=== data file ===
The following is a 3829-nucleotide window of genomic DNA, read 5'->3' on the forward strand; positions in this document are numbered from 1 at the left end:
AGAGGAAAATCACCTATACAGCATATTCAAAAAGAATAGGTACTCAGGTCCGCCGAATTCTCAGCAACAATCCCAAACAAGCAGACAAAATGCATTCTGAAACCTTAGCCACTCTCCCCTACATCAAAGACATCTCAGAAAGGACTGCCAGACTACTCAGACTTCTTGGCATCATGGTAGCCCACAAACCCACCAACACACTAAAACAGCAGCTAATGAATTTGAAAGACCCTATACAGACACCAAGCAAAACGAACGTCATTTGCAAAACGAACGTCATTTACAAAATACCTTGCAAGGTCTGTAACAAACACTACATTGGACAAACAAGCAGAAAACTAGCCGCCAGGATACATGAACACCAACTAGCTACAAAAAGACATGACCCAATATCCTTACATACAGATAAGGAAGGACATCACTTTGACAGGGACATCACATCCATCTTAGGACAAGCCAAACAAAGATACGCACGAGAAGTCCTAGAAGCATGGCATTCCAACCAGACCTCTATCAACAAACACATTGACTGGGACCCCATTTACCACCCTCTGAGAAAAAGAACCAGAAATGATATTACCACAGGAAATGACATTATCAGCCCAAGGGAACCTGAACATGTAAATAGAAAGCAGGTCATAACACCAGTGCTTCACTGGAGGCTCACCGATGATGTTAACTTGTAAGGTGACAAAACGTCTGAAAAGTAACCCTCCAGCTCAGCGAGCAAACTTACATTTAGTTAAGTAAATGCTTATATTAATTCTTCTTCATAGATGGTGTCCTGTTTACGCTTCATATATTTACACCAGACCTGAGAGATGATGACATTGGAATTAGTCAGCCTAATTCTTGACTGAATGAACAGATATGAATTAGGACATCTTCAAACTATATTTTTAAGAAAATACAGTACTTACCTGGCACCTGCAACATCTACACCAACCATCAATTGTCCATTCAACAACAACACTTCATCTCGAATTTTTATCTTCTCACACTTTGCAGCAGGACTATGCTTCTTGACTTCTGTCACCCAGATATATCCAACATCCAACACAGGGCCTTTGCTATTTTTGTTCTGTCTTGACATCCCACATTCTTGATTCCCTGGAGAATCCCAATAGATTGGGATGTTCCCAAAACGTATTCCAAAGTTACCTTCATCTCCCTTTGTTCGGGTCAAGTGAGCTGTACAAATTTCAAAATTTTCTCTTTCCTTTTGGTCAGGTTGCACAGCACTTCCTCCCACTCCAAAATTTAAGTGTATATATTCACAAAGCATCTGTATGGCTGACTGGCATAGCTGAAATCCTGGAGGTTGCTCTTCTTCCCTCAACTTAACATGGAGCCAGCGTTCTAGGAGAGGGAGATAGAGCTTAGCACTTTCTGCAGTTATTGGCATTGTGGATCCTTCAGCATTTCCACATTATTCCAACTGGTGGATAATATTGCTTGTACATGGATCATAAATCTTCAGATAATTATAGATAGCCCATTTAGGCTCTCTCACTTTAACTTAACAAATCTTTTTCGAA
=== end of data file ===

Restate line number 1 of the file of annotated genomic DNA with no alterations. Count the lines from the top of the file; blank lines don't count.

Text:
The following is a 3829-nucleotide window of genomic DNA, read 5'->3' on the forward strand; positions in this document are numbered from 1 at the left end: